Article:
Metallographic study of hongwu cannon casted in the early ming dynasty

Weiwei Zheng, Tetsuo Shoji, Haruki Itofuji, Jianhua Zhang

Research output: Contribution to journalArticlepeer-review

Abstract

The purpose of this study is to analyze the microstructure and chemical composition of the oldest heavy section cast iron cannon in China, which was manufactured at the early Ming dynasty in the year of 1377 with the inscription of Hongwu. It is worthwhile to study any characteristic casting processes and advancement of the heavy section casting technology during the Ming dynasty because the cannon technology could be developed based upon the leading technology of that age. This cannon has been preserved and displayed at Shanxi Province Art Museum. Some microstructural analysis was performed on site by use of portable grinding and polishing tools for the metallurgical examination. In addition, more detailed metallurgical examination by EDX, XPS, high temperature optical microscope (OM) and DSC analysis was performed on a small sample taken from the cannon. Chemical analysis was also performed on the grinding chips and powder collected during the metallurgical surface preparation. A thermodynamic phase diagram was calculated by CALPHAD method for the material with the same chemical composition as measured. After the detailed metallurgical examination and chemical composition analysis, it turned out that the cannon has a chemical composition range of minor elements as: C: 1.36-1.8 mass%, S: 0.58-0.78 mass%, P: 0.61-0.81 mass%, Si: 0.45-0.61 mass%, and shows a uniform hypereutectoid microstructure. Taking into account the evidence of no microstructural gradient from a surface to inside which is not common in ancient decarburized cast iron, the cannon is highly likely to be made by a cast steel rather than by a cast iron. Non-metallic inclusions are observed both by OM and by a scanning electron microscope (SEM) on the sample. A high temperature optical microscope with an in-situ heating capability was used to directly observe any phases with a lower melting temperature. Also DSC analysis was performed on the sample to examine any phase change at some specific temperature. Based upon these observations and analysis, it was concluded that the Hongwu cannon was made by cast steel with a hypereutectoid microstructure. This microstructure contained a eutectic phase in pro-eutectoid cementite, which suggests a formation of steadite Fe-Fe3C-Fe3P with a low melting temperature of 1227 K. This finding strongly suggests that, instead of cast iron technology, cast steel technology had already existed and was put in use for heavy-section cannon production during early Ming Dynasty in China.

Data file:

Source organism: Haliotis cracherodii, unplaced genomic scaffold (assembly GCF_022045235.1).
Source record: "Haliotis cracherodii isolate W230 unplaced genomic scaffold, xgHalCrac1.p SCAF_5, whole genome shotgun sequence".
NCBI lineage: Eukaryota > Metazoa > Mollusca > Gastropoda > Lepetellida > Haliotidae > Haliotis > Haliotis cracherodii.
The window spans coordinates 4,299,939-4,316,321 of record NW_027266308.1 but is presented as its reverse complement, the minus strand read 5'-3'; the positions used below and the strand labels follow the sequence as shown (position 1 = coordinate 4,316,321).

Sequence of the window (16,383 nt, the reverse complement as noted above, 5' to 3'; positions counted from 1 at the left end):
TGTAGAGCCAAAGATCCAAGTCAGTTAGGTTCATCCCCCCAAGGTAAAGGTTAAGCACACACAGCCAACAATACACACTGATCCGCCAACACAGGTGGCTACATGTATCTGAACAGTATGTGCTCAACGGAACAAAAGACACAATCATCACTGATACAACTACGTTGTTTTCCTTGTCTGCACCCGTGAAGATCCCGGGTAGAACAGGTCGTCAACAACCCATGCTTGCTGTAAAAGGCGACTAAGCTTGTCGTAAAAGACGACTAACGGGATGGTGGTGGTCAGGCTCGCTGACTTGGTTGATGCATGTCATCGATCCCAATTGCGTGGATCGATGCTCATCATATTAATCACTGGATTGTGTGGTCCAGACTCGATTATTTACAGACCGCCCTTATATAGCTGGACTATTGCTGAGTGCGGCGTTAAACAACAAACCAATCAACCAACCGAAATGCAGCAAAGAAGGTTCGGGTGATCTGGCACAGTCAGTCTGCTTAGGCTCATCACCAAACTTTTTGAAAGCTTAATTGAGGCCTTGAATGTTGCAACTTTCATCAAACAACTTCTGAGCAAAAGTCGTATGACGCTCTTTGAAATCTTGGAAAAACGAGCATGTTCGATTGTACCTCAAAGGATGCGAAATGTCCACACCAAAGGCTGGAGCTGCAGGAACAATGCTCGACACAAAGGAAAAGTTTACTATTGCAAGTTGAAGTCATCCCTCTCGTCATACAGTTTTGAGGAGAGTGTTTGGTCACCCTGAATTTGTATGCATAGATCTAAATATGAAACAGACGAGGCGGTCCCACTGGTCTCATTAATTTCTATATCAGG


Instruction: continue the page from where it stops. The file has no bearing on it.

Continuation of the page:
Original languageEnglish
Pages (from-to)176-185
Number of pages10
JournalNippon Kinzoku Gakkaishi/Journal of the Japan Institute of Metals
Volume80
Issue number3
DOIs
Publication statusPublished - 2016 Jan 1

Keywords

  • Cast cannon
  • Cast steel
  • Chemical composition
  • Decarburized cast iron
  • Hongwu
  • Hypereutectoid microstructure
  • Ming dynasty

ASJC Scopus subject areas

  • Condensed Matter Physics
  • Mechanics of Materials
  • Metals and Alloys
  • Materials Chemistry

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